dead sea salt

To say that the beauty business is prone to fashions and fads is a bit of an understatement.  Andy Warhol said that in the future everybody will be famous for fifteen minutes.

I think it is just as true to say that everything will be the next big cosmetic ingredient for fifteen minutes.  Dead Sea salts had their moment in the sun back in the early nineties.  Being a natural born cynic I have a feeling that a PR campaign funded by the Israeli government may have been behind that.  But for a while there were a lot of articles around on them and a fair few products based on them.

They are no longer in the limelight, but Dead Sea Salts haven’t actually gone away and I know of a couple of products based on them that continue to sell well.  They also pop up in formulations where they don’t obviously fit into the marketing story and where no particular song and dance is made about their presence.  Dead Sea salts are not cheap, so formulators must have some reason for continuing to use them even though they are no longer trendy.

So do Dead Sea salts actually confer any benefits or are they simply there to make a product sound natural?  I thought it would be interesting to have a look at what actual data, as opposed to marketing hype, there is out there.

First off, lets have a look at the chemistry.   How do salts from the Dead Sea compare to sea salt?  The main difference is that the Dead Sea is rich in magnesium and calcium, so the salt crystals from the Dead Sea have a very high concentration of magnesium chloride and calcium chloride.  Ordinary sea salt is largely sodium chloride.   But does this difference do you any good?

There is no shortage of claims for the benefits.  A quick trawl on the Internet will throw up a whole lot of suggestions for the good that Dead Sea salts will do – but there are lots of things you can say that about.  Is there any real evidence?  One study looks promising.  A paper in the International Journal of Dermatology reports a study where bathing in 5% Dead Sea salt solution improved skin hydration compared to the same treatment using tap water.   Interestingly, the improvement was mainly in subjects who had drier skin to begin with.  In other words, the more that was wrong in the first place the more benefit.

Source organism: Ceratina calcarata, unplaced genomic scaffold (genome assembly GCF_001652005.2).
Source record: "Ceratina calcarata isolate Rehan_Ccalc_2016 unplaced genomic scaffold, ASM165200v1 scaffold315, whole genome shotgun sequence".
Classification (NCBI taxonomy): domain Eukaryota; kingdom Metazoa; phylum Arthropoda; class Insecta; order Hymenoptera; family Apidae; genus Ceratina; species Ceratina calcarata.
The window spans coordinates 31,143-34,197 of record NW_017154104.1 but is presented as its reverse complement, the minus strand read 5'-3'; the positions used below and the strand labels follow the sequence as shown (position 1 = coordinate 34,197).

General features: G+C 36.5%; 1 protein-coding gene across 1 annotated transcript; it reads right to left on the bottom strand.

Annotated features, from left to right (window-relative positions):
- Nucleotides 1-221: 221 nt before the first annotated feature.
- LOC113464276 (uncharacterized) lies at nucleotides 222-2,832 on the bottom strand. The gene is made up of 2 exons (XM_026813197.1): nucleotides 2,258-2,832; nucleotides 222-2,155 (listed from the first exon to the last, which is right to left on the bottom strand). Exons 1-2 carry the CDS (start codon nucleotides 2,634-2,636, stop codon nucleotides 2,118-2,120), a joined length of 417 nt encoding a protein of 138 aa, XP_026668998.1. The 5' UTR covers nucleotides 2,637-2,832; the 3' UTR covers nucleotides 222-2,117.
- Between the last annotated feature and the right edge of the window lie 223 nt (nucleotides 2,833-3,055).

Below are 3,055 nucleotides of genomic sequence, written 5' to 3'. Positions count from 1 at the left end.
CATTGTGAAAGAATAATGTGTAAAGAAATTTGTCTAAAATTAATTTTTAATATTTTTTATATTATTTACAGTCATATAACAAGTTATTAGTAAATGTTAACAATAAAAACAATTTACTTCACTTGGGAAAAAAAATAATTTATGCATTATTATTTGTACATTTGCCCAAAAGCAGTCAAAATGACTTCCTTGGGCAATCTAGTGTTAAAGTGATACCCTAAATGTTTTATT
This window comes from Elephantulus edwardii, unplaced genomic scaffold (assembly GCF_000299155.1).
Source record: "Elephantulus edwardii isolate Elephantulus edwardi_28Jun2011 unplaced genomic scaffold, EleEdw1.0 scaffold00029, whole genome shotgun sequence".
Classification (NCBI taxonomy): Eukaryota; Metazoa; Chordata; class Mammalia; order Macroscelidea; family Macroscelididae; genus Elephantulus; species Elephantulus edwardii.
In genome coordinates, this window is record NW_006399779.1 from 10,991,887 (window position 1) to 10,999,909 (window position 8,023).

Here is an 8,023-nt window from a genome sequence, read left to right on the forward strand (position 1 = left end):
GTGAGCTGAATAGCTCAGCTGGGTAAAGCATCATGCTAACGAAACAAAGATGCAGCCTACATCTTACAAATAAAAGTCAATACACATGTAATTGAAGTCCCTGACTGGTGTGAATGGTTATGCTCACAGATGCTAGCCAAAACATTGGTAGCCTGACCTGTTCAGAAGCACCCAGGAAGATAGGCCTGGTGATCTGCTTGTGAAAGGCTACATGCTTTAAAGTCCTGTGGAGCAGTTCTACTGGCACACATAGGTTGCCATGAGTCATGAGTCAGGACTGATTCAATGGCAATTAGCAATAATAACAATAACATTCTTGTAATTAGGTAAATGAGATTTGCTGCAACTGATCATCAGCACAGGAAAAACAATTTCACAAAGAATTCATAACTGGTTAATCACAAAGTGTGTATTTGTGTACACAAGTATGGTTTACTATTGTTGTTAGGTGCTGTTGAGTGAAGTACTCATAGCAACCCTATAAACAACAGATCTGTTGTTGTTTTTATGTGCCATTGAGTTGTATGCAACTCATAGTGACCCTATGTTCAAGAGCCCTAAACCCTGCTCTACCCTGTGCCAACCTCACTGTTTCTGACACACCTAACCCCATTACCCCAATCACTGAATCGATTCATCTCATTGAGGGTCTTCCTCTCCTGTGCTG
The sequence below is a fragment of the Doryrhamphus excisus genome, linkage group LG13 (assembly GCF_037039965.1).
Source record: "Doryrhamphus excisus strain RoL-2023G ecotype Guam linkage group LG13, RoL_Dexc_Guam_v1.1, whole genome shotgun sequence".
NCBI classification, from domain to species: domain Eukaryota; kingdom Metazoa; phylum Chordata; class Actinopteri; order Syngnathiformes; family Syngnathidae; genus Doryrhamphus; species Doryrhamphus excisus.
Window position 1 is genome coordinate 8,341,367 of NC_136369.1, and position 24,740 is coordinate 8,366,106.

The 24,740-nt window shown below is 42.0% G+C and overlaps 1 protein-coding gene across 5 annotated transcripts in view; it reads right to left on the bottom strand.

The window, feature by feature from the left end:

One interpretation of this is that the salts were in some way improving barrier function, and the worse the barrier function the bigger the improvement.  Normal skin in good condition has a pretty effective barrier function, so normalising dry skin is a big benefit.  The authors speculate that the agent is the magnesium.  There have been studies showing that magnesium can improve the skin’s barrier function so this sounds plausible.  There is even a proposed mechanism.  Denda has shown that magnesium promotes the production of ceramide, one of the key components of the skin’s barrier.

So it all ties together quite nicely.  We have clinical evidence coupled with background work explaining how it could work.  But science is a hard school.  Although there is a pretty reasonable amount of anecdotal evidence to support this hard data, that weighs very lightly in the balance.  I haven’t been able to find much direct confirmation of this rather nice story.  There is a trial with 12 patients that claims beneficial results, but without a control.  The lack of a control makes it very weak evidence.  You have to say that the evidence is promising but not conclusive.